Actor Bill Murray and his five brothers – whose experiences as caddies at Indian Hill Club in Winnetka inspired the 1980 comedy classic “Caddyshack” – were inducted into The Caddie Hall of Fame in September.

The Caddie Hall of Fame highlights the tradition and importance of caddying by recognizing individuals who have devoted their lives to the game of golf through caddying or by supporting the role of caddies.

During the induction ceremony, the six brothers – Bill, Andy, Brian, Ed, Joel and John – discussed their caddie days, their family and golf. Moderator Jimmy Roberts of NBC Sports asked the brothers what makes a good caddie.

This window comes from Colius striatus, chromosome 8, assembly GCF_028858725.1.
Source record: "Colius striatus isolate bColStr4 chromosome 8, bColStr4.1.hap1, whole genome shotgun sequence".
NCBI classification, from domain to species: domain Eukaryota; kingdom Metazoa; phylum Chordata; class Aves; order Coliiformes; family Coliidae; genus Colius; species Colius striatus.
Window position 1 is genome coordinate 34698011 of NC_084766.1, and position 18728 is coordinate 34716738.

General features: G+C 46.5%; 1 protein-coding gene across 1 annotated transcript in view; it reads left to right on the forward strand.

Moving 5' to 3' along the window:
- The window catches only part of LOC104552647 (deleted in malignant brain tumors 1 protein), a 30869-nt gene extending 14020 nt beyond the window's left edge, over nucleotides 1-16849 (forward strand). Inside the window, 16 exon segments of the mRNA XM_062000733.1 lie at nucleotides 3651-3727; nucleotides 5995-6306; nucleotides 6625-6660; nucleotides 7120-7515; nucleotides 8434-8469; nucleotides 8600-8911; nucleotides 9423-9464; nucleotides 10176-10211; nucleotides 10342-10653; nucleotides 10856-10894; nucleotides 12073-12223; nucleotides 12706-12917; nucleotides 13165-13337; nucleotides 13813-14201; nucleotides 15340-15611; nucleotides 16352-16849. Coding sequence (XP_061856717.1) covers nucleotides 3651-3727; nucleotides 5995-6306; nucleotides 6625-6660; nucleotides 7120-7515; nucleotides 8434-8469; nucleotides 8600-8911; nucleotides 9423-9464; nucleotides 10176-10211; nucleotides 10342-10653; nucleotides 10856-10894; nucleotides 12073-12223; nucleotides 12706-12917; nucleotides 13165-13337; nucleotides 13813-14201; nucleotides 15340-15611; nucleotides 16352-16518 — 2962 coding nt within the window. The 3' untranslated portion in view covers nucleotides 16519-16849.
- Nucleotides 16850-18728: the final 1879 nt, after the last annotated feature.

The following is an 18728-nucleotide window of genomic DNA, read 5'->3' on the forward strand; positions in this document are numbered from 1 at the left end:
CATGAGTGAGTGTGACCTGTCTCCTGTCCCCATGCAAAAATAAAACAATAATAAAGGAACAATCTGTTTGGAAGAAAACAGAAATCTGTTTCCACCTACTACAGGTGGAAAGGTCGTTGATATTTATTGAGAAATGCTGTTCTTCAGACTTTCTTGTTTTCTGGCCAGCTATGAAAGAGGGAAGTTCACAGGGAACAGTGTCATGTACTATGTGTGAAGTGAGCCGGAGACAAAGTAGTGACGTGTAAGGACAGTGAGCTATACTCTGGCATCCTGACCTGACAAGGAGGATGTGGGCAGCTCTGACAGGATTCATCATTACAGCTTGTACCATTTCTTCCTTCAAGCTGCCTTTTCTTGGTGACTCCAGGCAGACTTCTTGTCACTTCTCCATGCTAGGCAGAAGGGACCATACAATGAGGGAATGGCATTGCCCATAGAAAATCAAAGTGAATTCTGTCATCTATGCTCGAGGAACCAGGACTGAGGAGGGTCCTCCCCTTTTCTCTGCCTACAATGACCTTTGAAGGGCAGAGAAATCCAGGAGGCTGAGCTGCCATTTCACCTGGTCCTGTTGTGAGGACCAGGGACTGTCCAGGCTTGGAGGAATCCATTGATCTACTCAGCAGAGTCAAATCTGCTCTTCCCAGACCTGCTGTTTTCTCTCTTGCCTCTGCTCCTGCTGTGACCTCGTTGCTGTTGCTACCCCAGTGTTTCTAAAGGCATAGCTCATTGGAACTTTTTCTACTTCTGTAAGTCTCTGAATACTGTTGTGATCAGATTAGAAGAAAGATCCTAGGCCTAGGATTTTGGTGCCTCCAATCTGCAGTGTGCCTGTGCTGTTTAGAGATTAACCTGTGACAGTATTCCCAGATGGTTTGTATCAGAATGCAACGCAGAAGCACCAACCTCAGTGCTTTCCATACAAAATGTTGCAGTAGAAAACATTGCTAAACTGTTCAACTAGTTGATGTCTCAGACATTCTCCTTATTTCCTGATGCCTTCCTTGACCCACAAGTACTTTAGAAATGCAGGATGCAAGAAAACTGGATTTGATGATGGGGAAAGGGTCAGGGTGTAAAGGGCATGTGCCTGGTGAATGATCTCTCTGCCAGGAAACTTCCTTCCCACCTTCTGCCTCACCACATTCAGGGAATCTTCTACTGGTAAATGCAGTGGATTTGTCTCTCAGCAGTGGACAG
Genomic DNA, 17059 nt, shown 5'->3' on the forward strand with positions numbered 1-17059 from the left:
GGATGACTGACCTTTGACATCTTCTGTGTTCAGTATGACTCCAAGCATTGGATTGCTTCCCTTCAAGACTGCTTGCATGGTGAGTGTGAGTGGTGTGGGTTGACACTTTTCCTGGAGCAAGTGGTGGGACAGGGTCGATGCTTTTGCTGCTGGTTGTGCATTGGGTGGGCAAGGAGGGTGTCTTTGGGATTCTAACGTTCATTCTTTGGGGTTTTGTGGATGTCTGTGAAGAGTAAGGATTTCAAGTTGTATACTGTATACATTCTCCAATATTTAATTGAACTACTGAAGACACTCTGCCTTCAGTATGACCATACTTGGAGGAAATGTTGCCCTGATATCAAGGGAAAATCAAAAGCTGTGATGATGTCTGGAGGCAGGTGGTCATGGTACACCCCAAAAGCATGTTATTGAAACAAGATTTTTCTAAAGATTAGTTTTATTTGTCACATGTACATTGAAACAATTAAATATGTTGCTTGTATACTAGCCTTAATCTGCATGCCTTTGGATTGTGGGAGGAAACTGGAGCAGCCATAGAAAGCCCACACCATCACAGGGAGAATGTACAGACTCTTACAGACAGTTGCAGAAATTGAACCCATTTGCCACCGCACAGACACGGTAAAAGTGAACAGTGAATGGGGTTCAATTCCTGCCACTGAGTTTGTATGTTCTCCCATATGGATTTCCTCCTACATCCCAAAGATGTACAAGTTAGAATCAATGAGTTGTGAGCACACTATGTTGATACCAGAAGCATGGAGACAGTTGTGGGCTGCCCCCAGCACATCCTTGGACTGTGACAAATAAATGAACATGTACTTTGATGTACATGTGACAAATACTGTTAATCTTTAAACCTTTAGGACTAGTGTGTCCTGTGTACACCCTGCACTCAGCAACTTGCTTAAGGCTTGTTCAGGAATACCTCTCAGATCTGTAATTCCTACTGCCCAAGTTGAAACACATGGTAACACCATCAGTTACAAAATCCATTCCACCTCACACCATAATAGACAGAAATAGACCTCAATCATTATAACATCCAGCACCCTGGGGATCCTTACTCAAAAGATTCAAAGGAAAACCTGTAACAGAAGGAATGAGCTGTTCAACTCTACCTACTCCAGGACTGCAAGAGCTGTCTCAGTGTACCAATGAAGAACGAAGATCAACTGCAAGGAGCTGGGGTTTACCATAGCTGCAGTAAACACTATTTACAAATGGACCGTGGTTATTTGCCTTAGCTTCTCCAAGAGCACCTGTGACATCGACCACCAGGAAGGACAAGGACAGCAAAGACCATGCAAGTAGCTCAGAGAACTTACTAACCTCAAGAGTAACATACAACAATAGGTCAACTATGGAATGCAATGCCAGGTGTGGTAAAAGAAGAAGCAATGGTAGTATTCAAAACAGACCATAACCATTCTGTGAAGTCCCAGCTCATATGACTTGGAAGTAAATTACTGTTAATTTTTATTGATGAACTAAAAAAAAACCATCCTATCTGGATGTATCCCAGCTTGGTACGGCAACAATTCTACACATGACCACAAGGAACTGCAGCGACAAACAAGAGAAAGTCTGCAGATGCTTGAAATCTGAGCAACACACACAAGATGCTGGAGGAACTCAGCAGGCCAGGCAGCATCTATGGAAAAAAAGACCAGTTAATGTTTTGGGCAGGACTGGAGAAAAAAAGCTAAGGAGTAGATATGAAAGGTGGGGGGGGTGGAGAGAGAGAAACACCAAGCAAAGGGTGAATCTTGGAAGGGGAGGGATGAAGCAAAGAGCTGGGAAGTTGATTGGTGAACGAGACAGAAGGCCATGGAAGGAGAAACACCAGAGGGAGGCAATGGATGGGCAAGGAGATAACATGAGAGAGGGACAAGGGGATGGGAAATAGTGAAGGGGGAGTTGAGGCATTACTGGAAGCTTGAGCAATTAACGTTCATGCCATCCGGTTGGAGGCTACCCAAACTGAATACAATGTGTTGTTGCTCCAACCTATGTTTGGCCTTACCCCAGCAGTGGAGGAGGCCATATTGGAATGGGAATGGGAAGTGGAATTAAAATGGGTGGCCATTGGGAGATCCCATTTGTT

“A good caddie makes a member feel like part of a team and like you’re trying to accomplish something together,” Ed Murray said.

Bill Murray said, “It’s an ability to look at a player when he hits a bad shot and go ‘ehhhh … it happens.’ And when he hits a good shot, you go, ‘Well, that’s really who you are.’ “

The Murray Brothers join the likes of Tom Watson, Chick Evans and Jack Nicklaus in The Caddie Hall of Fame.

“What an honor to be included with Old Tom Morris, Frances Ouimet, Fluff Cowan and all that crowd,” Ed said.

“I’m just afraid they’re going to make me caddie again,” Bill joked.

Bill’s portrayal of Bushwood Country Club’s assistant greenskeeper, Carl Spackler, in “Caddyshack” helped immortalize the film, which was co-written by his older brother, Brian Doyle-Murray, who also played caddie master Lou Loomis in the movie.

The Murray brothers and their three sisters grew up in Wilmette, Illinois. Their father, Edward Murray, was a lumber salesman and their mother, Lucille, was a homemaker.